Friday, August 27, 2010

Re: Employee question about Distance Learning fee

Dear Mr. de la Cruz,

Thank you for your note and congratulations on completing your MA in Interdisciplinary Humanities.

There are numerous additional costs associated with online courses and we are required to recoup those costs over and above tuition. Thus, we pay the full tuition costs of your graduate degree as we did with your prior Masters degree but it will be your responsibility to cover costs beyond tuition. Although you will have to share some of the costs, they are quite small compared to the benefits you have already received and continue to receive.

I wish you the best with your new endeavor. Larry Abele

Employee question about Distance Learning fee

[FSU President] Dr. [Eric] Barron,

I know you must be very busy in this first week of classes, but I wondered if you could address an issue I have, or perhaps point me to someone who could help me. Since this is a somewhat urgent matter, I am copying [FSU Provost] Dr. [Larry] Abele in case he can better address this.

I am a USPS employee and I have benefited enormously from FSU's employee tuition scholarship. I completed an M.A. in Interdisciplinary Humanities while working at FSU through this program, and I didn't have to pay a cent for tuition, for which I was grateful. However, starting this fall 2010 semester, I have begun studies toward an M.S. in Library Science and I ran into a rather substantial fee yesterday when I went to submit my employee tuition scholarship form: the fee for Distance Learning (for online classes). This fee works out to about $88 per enrolled credit hour, and virtually every course in my current program of study is online. (Only one or two occasional courses per semester are offered "face to face.") So this, in my viewpoint, seems to privilege one employee student over another - as a student in Humanities, I did not pay anything for tuition; as a student in Library Science, I will pay $88 per credit hour.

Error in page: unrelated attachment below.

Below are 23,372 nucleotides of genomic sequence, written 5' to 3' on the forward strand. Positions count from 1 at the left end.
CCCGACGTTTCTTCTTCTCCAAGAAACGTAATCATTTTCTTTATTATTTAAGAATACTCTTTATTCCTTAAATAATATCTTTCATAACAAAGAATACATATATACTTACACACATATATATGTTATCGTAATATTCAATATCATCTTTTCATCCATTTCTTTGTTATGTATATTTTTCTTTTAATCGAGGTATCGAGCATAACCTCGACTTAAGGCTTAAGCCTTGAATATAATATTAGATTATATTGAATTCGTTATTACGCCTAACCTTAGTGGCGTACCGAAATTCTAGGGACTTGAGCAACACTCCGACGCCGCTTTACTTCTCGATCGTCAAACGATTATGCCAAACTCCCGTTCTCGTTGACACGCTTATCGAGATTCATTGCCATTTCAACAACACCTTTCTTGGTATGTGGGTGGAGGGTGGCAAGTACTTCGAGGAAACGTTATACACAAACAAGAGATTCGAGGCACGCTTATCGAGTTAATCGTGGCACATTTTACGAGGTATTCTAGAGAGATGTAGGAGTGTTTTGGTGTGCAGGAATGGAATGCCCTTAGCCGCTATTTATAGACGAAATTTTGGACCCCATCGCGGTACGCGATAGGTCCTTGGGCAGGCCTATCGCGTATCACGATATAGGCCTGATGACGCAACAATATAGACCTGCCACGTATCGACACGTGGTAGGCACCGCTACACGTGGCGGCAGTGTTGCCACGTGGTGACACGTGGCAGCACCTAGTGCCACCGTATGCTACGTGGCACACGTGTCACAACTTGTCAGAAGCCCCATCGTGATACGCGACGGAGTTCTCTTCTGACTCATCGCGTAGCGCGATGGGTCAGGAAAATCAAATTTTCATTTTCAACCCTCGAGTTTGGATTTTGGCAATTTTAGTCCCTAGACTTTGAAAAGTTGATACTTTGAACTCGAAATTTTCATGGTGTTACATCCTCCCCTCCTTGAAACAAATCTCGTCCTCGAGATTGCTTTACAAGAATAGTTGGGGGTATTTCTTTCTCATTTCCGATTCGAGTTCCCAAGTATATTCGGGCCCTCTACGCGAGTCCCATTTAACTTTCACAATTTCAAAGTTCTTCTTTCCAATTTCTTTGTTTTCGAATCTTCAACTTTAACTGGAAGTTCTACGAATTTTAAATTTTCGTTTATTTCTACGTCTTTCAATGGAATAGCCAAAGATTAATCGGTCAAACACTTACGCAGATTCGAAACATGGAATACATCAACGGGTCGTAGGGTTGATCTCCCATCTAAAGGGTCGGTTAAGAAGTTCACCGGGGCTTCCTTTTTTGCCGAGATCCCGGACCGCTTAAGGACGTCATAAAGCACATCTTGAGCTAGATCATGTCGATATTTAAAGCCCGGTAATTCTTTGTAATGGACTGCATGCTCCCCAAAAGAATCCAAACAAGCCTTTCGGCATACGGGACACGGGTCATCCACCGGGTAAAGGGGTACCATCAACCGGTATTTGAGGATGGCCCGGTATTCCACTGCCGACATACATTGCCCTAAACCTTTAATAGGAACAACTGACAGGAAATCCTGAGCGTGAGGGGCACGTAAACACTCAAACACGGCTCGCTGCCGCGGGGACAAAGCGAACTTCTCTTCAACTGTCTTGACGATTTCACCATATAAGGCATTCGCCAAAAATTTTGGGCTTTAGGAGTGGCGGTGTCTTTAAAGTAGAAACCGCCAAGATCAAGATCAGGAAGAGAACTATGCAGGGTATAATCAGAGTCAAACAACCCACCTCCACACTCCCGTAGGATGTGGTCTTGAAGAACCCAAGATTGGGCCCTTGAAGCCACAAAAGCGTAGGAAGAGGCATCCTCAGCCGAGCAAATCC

I was just wondering why this particular Distance Learning fee is not covered by the university for its employees. Every other fee associated with tuition is covered. I'm also unsure of the nature of the fee - Who receives the money from this fee and what does it go towards? From what I can tell, online courses should be saving FSU money: they do not require physical classrooms, nor do they require any of the accommodations that go along with physical classrooms (chairs, desks, markerboards, computers, electronic locks on doors, et al.). The software used for online classes is built into the Blackboard suite, which is available for every class on campus and shouldn't cost the university extra for online classes.

I mentioned that this was an urgent matter because I now owe $528 in tuition within one week for my two classes this semester, and I was unprepared for that fee. Additionally, employees are discouraged from receiving both the employee tuition scholarship and federal loans - we must choose one or the other. So I'm sort of at a loss as to what to do at this point, unless I can take [sic; should have been 'talk'] to someone about postponing payments for this Distance Learning fee.

Thank you very much for your time in reading this.


Justin de la Cruz

Tuesday, August 24, 2010

I Need Book Recommendations

I'm in a popular fiction class, and I need to pick one book out of each of the following categories to read. Help me out!

Book Genre
(timeframe it was published)

Historical Fiction
(Before 1981)


Mystery / Detective Fiction
(After 1999)

(Before 1981)


Science Fiction
(After 1999)

(Before 1981)


Christian Reading
(After 2000)

Any 3 (preferably one from each time period)

Any 2 current ones


I'm already thinking about "Ragtime," "Blood Meridian" or "Lonesome Dove," and "Sin City" (reading now already!) or "Watchmen" (read already)...

Saturday, August 21, 2010

Excerpt from Terry Gross' book, "All I Did Was Ask"

Michael Caine: There was an old theater producer who said, "Use the disadvantage. Always use the disadvantage." So I used that. A lot of things worked for me like that in my life.

Terry Gross: What else?

Michael Caine: Well, I was rehearsing a play, and there was a scene that went on before me, then I had to come in the door. They rehearsed the scene, and one of the actors had thrown a chair at the other one. It landed right in front of the door where I came in. I Opened the door and then rather lamely, I said to the producer who was sitting out in the stalls, "Well, look, I can't get in. There's a chair in my way." He said, "Well, use the difficulty." So I said, "What do you mean, use the difficulty?" He said, "Well, if it's a drama, pick it up and smash it. If it's a comedy, fall over it." This was a line for me for life: Always use the difficulty.